Treacherous roads, non-existent facilities
There is no electricity in Jeevan Shala at Maniveli village and the surroundings are infested with snakes, Sangeeta Wasaave, a local teacher told Gaon Connection. “This is the horrifying reality the children grow up with. No city-dwelling kid can learn in such conditions. Half the houses in the village are accessible only on a boat,” she added.
“It is difficult. Last month, one of our cooks slipped down the hill and we had to trek 16 kms carrying her on a cot to get her medical treatment,” Guru Singh, another teacher at the Jeevan Shala, said.
“We helped set up this Jeevan Shala in 1993. It is our only key to the future. We simply don’t exist for the government. No government official wants to walk these 16 kilometres to reach us and see our plight,” Natvar Madan Tadvi, a 65-year-old resident of the Manivali village, said angrily.
Also Read: Keeping Education on Track
Against all odds
But, these tribal children studying at Jeevan Shalas have managed to script success despite such odds.
“Many students who studied here are now working as government servants in various departments across Maharashtra. One of our former female students was chosen as the sarpanch of this village,” Rajesh Wasaave, headmaster of another Jeevan Shala in Danel village, told Gaon Connection, with pride. A total of 124 students study in this school.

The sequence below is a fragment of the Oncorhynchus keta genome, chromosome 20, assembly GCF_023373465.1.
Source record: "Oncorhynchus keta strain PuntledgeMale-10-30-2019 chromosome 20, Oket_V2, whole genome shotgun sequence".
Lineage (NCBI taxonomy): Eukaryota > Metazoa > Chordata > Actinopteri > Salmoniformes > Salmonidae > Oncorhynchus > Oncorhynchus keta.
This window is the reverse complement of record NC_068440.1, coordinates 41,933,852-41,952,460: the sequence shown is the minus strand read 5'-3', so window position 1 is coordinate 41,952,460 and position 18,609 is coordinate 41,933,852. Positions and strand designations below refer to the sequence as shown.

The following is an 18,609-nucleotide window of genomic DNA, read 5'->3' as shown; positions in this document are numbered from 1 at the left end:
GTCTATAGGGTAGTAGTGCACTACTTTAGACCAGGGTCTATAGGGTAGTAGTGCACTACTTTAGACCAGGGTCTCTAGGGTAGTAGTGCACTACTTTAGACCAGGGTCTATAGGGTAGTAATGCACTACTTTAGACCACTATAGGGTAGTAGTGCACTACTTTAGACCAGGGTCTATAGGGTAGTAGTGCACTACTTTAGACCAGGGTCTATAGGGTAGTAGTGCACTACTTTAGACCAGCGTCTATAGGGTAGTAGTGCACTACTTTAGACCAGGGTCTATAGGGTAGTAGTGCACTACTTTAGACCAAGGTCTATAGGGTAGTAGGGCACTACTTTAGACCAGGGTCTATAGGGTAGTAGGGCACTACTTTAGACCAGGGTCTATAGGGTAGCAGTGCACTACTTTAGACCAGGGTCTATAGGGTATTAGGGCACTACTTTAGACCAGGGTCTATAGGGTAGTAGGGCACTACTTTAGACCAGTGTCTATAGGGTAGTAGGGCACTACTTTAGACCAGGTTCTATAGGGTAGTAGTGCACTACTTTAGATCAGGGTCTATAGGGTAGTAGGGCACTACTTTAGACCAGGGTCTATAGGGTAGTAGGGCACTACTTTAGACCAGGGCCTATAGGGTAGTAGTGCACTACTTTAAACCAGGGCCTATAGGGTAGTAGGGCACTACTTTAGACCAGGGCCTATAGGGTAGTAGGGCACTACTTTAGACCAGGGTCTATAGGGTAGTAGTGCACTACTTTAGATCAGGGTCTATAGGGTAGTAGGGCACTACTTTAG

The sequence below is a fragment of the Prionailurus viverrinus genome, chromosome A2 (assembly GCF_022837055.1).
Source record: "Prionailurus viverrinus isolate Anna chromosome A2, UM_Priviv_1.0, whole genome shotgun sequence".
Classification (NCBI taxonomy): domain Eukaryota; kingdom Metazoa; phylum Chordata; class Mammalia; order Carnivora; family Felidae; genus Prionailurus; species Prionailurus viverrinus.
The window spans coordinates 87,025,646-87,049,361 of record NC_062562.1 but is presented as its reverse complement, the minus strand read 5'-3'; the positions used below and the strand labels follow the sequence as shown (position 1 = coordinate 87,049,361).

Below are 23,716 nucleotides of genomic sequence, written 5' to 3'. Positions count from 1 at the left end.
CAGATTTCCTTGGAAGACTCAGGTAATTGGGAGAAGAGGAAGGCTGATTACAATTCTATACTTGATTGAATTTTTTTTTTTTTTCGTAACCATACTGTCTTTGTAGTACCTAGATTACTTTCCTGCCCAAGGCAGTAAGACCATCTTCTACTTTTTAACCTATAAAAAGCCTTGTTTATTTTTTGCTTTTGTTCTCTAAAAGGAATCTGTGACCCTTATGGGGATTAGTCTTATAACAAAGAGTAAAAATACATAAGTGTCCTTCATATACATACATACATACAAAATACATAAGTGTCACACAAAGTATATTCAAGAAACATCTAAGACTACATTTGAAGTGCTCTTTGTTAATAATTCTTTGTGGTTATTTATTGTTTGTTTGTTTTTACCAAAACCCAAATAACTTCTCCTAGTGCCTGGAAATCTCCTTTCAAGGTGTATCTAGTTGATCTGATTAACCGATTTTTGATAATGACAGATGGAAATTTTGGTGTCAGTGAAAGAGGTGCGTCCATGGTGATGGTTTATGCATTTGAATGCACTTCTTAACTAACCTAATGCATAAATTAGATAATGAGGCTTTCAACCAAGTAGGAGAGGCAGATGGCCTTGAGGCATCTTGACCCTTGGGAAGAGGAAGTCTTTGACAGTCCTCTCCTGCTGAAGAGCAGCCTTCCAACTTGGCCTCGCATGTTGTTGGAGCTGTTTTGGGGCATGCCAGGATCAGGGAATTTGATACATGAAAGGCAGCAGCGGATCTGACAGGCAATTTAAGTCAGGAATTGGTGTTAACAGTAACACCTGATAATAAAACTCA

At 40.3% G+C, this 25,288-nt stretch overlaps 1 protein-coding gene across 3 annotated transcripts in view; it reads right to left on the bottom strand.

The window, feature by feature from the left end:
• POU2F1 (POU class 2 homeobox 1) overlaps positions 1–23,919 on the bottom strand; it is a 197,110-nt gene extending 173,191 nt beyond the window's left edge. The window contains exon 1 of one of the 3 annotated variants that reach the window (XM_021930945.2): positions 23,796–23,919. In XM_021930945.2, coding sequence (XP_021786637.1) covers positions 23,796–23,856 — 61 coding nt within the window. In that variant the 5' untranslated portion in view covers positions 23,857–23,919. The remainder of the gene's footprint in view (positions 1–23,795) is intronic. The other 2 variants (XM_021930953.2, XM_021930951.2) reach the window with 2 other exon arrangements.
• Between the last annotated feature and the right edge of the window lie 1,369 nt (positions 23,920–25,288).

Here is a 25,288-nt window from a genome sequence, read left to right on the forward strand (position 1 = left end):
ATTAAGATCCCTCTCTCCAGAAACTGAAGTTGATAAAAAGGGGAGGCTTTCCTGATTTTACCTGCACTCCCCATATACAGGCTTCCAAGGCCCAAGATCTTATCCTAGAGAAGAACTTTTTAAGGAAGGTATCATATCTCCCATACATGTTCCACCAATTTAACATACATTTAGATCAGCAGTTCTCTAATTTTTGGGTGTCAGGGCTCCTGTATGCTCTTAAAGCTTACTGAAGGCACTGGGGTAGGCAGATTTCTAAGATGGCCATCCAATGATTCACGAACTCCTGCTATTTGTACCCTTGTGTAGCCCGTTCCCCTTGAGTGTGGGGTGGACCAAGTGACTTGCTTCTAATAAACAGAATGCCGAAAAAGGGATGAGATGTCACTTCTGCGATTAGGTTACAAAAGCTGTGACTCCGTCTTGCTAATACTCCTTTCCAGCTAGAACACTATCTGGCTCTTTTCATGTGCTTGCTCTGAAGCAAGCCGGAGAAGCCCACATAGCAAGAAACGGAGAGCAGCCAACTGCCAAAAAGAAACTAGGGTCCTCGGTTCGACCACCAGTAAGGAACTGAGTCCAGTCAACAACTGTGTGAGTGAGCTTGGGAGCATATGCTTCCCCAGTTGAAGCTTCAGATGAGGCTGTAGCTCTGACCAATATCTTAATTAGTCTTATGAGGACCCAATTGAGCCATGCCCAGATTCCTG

“Thirty years ago, only three adivasi people in the village could read or write Marathi. Today, when I see the kids studying at the Jeevan Shala, I feel that I can die in peace. It used to be very difficult to make the administration even listen to our plight because we were illiterate,” Noorji Kalcha Padvi, a 75-year-old inhabitant of Danel village, told Gaon Connection.
“Education, in my experience, is a weapon for the weakest. We adivasis have been exploited non stop. To break away the shackles, we helped set up the first Jeevan Shala here in 1993,” Padvi added.
Tukaram Pawra, headmaster of a Jeevan Shala in Jeevan Nagar village in Shahada town, told Gaon Connection that fairs are organised once in a year for the rural kids to learn about the world outside their villages.
“We also take these children outside. For many of them, it is the first time they have seen a train, a bus, a market and electricity,” Tukaram Pawra told Gaon Connection.
“They are taught how to build a thatched roof, how to look after their environment, their own health and well being, and their rights as stated in the Constitution,” Tukaram added.
Despite being promised land in compensation for their submerged villages, residents in Nandurbar’s remote areas along the Narmada river have not received anything, they complain.
According to the Narmada Nav Nirman Abhiyan Trust, these peaceful and self-reliant adivasis now live in constant danger from the release of water from the upstream dam. They are also vulnerable to snakes and crocodiles that have also been displaced. A lack of access to medical facilities adds to these very trying circumstances.
In order to safeguard from the flood waters, the adivasi families have shifted higher up to the hills. As the dam height increases, so does the submergence level, and the hills become little islands that turn to slush in the monsoons, the website of the Trust stated.
As per the District Domestic Product of Maharashtra 2011-12 to 2019-20 published in 2021, Nandurbar is among the three worst performing districts with a per capita income of Rs 95, 605. The other two districts are Gadchiroli (Rs 98,420) and Washim (Rs 91,548), according to the first revised estimates for the year 2019-20.
For comparison, Mumbai (Mumbai city and Mumbai Suburban taken together) has maximum per capita income ( Rs 339,751) followed by Thane (including Palghar) which has a per capita income of Rs 288,810 while Pune has a per capita income of Rs 278,45.